But the response I received to my politely worded statement was still the last thing I expected.
I was called a “hate monger” and a “TERF”—a misogynist slur. “She argues that trans people are not who we say we are. This is a dangerous, deceitful lie, and results in serious violence and stigma towards trans people…Trans men and non-binary people also need abortions…”
Of course, I never said they didn’t; I explained that I was talking about sex, not gender, and that only biological females can get pregnant. That should be a “no brainer” to anyone with a basic understanding of biology. We are mammals after all and part of the natural world though we may try to convince ourselves otherwise. My statements certainly had nothing to do with hate.
The next workday, the pile-on got more intense. I was condemned by my Civil Rights team as having opinions against the values of the group. I responded by accusing DRC of sexism, homophobia, and harassment. Two days later I was fired.
I had broken the taboo—I had mentioned the sex that dare not speak its name. Before Stonewall, it was homosexual love that dared not speak its name. Now it is the female sex itself.
Why do I say the female sex? Logically, sex denialism negatively impacts both sexes, and gay men as well as lesbians may be harmed, but like in the witch-hunts in colonial New England, the primary victims are women. Does anyone seriously hear males referred to as “people with penises” or “ejaculators?” Given the pervasiveness of misogyny and the reality of sex differences in average size and strength, women and girls are more vulnerable targets of male physical and sexual violence. This means women and girls have the most to lose if we cannot name ourselves and as a result lose our ability to fight for and protect our sex-based rights.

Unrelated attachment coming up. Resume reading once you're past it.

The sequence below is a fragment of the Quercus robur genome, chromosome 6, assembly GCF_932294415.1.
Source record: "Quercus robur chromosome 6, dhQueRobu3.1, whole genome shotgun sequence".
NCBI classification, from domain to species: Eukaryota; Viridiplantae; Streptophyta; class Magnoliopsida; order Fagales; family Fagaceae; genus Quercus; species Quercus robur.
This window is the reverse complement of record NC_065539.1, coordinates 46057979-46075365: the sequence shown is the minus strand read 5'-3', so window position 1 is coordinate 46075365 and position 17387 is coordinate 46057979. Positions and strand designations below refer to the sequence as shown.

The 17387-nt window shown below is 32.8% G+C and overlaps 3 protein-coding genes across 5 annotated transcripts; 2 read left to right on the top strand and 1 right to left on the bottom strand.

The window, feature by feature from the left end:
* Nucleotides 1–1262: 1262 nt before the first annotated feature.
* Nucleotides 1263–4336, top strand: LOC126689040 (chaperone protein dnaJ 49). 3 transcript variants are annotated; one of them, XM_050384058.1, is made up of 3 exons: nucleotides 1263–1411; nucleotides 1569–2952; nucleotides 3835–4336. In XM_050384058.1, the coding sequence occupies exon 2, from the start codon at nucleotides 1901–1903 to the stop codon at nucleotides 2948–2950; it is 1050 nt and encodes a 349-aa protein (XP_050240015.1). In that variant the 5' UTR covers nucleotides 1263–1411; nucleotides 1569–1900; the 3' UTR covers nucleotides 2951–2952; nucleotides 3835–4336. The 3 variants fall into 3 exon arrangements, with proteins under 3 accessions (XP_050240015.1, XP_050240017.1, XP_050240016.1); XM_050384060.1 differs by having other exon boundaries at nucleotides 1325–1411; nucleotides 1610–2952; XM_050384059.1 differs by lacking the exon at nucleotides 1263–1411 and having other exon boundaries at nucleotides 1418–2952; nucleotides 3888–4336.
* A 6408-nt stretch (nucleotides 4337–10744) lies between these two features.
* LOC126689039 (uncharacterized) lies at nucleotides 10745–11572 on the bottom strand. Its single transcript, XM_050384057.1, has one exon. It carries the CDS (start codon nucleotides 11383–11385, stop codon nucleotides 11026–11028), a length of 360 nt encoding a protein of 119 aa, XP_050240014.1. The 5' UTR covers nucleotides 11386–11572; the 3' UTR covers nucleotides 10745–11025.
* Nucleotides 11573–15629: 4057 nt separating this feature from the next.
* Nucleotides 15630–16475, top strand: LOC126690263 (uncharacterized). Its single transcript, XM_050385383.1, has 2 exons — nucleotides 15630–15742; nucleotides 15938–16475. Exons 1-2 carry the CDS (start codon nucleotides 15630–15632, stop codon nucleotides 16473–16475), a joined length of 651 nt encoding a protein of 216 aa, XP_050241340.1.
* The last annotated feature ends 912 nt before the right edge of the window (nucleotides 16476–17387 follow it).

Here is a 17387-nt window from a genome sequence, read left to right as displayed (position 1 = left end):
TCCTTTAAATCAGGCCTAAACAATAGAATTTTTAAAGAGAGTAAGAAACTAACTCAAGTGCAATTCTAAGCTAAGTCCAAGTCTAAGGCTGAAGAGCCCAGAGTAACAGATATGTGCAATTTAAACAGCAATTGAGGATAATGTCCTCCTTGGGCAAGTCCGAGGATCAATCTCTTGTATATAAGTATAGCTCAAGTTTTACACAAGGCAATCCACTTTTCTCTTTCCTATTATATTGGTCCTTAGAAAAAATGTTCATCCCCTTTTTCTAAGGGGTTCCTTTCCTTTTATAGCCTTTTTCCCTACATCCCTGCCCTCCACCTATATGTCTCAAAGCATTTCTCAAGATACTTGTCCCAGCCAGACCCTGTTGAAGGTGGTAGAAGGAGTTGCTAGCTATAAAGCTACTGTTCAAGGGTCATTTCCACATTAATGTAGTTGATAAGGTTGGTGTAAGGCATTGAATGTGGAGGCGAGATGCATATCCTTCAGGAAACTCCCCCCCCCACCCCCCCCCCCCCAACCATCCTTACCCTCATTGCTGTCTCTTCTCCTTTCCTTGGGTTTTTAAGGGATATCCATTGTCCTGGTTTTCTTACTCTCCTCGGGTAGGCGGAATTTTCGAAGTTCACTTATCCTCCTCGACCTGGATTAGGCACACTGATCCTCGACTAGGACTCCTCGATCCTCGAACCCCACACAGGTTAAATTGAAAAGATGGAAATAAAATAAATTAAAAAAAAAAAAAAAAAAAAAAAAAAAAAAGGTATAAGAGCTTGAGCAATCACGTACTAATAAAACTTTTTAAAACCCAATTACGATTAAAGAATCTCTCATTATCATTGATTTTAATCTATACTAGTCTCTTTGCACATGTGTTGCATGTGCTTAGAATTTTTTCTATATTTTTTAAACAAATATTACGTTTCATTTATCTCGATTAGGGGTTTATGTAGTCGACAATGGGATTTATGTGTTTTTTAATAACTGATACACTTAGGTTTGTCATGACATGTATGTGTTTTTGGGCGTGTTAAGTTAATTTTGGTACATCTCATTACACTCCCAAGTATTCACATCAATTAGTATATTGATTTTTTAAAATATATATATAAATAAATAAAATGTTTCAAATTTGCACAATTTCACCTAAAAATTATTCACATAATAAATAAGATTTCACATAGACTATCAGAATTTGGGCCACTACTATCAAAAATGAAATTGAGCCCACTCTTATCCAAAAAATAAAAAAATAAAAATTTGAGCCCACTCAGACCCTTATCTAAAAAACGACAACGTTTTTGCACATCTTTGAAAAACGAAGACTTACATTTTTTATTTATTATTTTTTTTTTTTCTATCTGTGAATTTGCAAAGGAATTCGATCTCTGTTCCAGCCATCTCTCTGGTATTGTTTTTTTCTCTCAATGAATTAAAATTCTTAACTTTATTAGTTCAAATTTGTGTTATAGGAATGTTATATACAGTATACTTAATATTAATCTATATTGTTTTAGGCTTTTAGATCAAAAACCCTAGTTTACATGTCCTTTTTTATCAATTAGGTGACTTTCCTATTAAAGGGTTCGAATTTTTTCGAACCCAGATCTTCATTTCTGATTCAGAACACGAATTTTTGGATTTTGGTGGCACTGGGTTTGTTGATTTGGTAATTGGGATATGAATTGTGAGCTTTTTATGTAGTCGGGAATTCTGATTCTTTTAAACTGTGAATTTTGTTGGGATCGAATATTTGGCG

The erasure of female humanity is nothing new. Until the First Wave of Feminism won property rights for married women, the rules of coverture meant wives had no independent existence, no right to their own earnings or custody of their children, no legal identity of their own. Even prior to the Second Wave, women could not get credit in their own name or get access to birth control without their husband’s permission. Wives in the 1950s were referred to as “Mrs. John Smith”—even their first names were buried—making clear their role as an appendage of their husbands.
And the attempt to do something similar in the 21st century only gives aid and comfort to many on the religious Right who intend to further erode the rights we have won over centuries of struggle.
Because of this, I am fighting back against my former employer. I refuse to be silenced or intimated. I have filed suit in San Diego Superior Court for wrongful termination alleging sex and sexual orientation discrimination and retaliation. This is the first suit of its kind in the U.S. challenging the attacks on our jobs and livelihoods for breaking the taboo. You can sign up in solidarity here.
We are women. We are female humans. We are whole people. We are entitled to basic human rights. We will not be erased.
In the words of Suffragist Christabel Pankhurst: “Remember the dignity of your womanhood, do not appeal, do not beg, do not grovel. Take courage, join hands, stand beside us, fight with us.”
Ann E. Menasche is a civil rights attorney, homeless advocate, lesbian, feminist, socialist, Green, and grassroots activist. She is a founding member and co-coordinator of Feminists in Struggle, and a co-chair of the Green Alliance for Sex Based Rights.